Prince Franco started using iPhones to take pictures of fellow New Yorkers on the subway five years ago, but he didn’t feel like he had the right medium to show the world his work. He felt the Internet wasn’t a real enough environment to convey the effect he was looking for. His images, which show people in a transient state–biding their time on the train–portray a sense of isolation, but at the same time skew that feeling of solitude because each image is a reflection.
When he started the project five years ago, Franco found himself interested not only in the unique spirit of public transpiration, but also by what he calls the “transient nature of my generation.” Below, Franco talks about his career in the fashion industry and the reasons why he started taping his reflection pictures to subway windows. He also discusses plans for a pop-up gallery show bound for the Bowery this September.
Why did you start this iReflectNY project and what’s the motivation behind it?
The journey started after meeting another photographer who encouraged me to just go out and see the world the way I felt was beautiful. And I just went out and did it my way. This started way back in 2010 and has not stopped since that first day. The first photo I captured in the project had the phrase “people love,” in it. The motivation behind it is my chase to best describe Americanism through my own eyes. Being a born and raised New Yorker, I see this being my project until the day I die.
Is there something about the nature of public transportation you wanted to comment on? Why are most shots taken on the train?
It was both the transient nature of my generation and public transportation that I wanted to comment on in a photo. Most shots are on the train because I like to capture these emotions and people in a impressionist form, sort of like Monet. This is my perception of life through my daily backyard travels. This moment for me is precious and never to return. No matter how hard I try it can’t or won’t feel the same .
Why did you start hanging your pictures up on the train? Was there a goal or message there?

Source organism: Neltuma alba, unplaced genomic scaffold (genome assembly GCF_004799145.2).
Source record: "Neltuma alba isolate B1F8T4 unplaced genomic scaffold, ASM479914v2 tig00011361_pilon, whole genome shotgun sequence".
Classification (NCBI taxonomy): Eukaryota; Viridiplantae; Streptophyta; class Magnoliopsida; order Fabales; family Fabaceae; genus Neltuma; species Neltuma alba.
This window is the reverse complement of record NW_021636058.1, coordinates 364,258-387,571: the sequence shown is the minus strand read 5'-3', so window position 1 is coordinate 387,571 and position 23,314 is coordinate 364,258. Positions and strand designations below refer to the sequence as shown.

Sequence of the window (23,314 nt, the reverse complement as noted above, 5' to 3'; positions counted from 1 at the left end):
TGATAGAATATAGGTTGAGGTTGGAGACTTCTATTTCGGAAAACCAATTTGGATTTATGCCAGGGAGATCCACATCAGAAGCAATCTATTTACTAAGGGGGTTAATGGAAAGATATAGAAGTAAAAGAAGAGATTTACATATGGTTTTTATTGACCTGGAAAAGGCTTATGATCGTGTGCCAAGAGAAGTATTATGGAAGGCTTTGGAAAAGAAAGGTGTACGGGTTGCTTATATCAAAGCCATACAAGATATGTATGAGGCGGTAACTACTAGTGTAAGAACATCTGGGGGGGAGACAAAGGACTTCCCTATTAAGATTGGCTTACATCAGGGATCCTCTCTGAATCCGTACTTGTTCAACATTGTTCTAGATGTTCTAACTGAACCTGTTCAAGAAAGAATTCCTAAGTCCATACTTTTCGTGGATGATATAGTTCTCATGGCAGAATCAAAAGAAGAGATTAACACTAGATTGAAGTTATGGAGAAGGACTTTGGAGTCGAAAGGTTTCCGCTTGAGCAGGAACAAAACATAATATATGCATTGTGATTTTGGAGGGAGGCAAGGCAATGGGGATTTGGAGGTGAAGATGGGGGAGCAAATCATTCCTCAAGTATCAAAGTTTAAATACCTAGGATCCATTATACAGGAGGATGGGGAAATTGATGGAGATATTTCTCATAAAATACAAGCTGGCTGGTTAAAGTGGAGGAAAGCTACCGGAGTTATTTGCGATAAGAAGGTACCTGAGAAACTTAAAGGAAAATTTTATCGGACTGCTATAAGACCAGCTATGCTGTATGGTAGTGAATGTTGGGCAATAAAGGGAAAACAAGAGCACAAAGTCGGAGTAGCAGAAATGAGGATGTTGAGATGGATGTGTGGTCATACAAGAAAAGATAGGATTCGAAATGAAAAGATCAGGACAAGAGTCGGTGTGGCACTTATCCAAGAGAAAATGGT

The reason why I started to hang my photos on the train is for the people who take the train, and because I have no other place to show New York what I see. I grew up in Queens and I remember being a kid and seeing graffiti and scratchys while riding the train with my mom, but then in the 90s, everything changed. All the surfaces are like indestructible now, it’s crazy man. It just felt natural for me to put my photos back on the train, so the goal for me was to print 250 pictures and hit every line. I saved up while continuing to shoot as much as possible. I’ve been waiting about five years to show what I feel is something special and new for the art world and photography in New York .
Most of your work is portraiture or editorial work. Is iReflectNY the logical progression of wanting to do different kind of work?
Being a person who has pursued a creative life and a career in fashion and art, my work has lead me to different job roles and opportunities. My work as a fashion editor and working in the industry for most of my adult career has always worked congruently with this particular photography series. I always liked doing both commercial fashion work and this more artistic photography because it helps keep the balance for me. Riding the trains around the city and waiting for that right moment to photograph something is therapy for me outside of the fashion world.
I understand you shot most of these on an iPhone. Why did you decide to do that?
I do only shoot these on iPhone and have tried with other cameras to get the same image, but it doesn’t translate to what I want. I started to shoot these in 2010 when the iPhone 4 was out and it was all I could afford. I wanted to push that camera to the limit and explore everything with it. I have images from every iPhone that came out after the iPhone 4. I saw the iPhone 6 advertisements and thought “wow” its come a long way. I always said that it was going to get the same respect as other tools to create art and meaning. I still like the noise and dust you get in my images. Even as the iPhone camera gets better, New York trains will always shine with a specs of grime on them. I can’t copy other people this way.
What are your main motivations and ambitions as an artist?
My ambition as an artist is to document New York low lines in the most beautiful way. I think that is why it leads me to explore many of the same train lines over and over. Also, the desire to achieve something great in my life through 10,000 hours of riding the train and taking reflection photos is a motivating factor. The motivation behind me being an artist is to understand what love is in life, and finding what I love and going for it. I love learning what I’m good at and not good at, and I push myself to be better every day.
What kind of other creative projects do you have lined up in the near future?
I’m still doing fashion. I will never stop art directing campaigns. Styling and designing are instrumental in how I see things, but I borrowed some money from an investor and I’m working on producing my own show with these reflection photos that will actually be printed for the first time ever. So I’m spending the summer prepping and finding all the pieces and people to bring the exhibition to life. I’m a part of this collective called MINY (@MINYcollective) which started a few years back with some friends and now I’m taking the idea and turning it into a place with tangible goods. The exhibition will be apart of the MINY pop-up gallery in September on the Bowery.